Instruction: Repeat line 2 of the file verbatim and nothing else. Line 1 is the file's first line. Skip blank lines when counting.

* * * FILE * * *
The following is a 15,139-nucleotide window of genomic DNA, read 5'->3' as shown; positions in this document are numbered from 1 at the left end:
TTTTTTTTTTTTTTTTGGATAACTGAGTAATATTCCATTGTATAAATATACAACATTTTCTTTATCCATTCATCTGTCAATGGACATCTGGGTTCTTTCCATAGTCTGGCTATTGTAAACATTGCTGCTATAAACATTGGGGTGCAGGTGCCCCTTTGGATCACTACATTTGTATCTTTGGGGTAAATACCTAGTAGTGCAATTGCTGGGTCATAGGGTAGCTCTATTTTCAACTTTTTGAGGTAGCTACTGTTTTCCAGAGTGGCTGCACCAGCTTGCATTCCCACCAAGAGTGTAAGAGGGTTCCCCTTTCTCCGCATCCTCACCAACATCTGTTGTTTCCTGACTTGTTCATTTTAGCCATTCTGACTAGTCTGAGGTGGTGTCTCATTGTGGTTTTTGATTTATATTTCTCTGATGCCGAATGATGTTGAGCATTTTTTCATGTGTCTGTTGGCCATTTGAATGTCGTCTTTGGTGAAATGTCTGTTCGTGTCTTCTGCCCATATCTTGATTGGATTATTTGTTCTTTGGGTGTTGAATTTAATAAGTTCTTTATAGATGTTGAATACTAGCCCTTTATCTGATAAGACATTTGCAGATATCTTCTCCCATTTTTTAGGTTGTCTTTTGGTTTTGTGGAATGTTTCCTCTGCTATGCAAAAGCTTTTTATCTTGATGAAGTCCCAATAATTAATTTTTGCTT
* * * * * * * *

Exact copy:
TTTTTTTTTTTTTTTTGGATAACTGAGTAATATTCCATTGTATAAATATACAACATTTTCTTTATCCATTCATCTGTCAATGGACATCTGGGTTCTTTCCATAGTCTGGCTATTGTAAACATTGCTGCTATAAACATTGGGGTGCAGGTGCCCCTTTGGATCACTACATTTGTATCTTTGGGGTAAATACCTAGTAGTGCAATTGCTGGGTCATAGGGTAGCTCTATTTTCAACTTTTTGAGGTAGCTACTGTTTTCCAGAGTGGCTGCACCAGCTTGCATTCCCACCAAGAGTGTAAGAGGGTTCCCCTTTCTCCGCATCCTCACCAACATCTGTTGTTTCCTGACTTGTTCATTTTAGCCATTCTGACTAGTCTGAGGTGGTGTCTCATTGTGGTTTTTGATTTATATTTCTCTGATGCCGAATGATGTTGAGCATTTTTTCATGTGTCTGTTGGCCATTTGAATGTCGTCTTTGGTGAAATGTCTGTTCGTGTCTTCTGCCCATATCTTGATTGGATTATTTGTTCTTTGGGTGTTGAATTTAATAAGTTCTTTATAGATGTTGAATACTAGCCCTTTATCTGATAAGACATTTGCAGATATCTTCTCCCATTTTTTAGGTTGTCTTTTGGTTTTGTGGAATGTTTCCTCTGCTATGCAAAAGCTTTTTATCTTGATGAAGTCCCAATAATTAATTTTTGCTT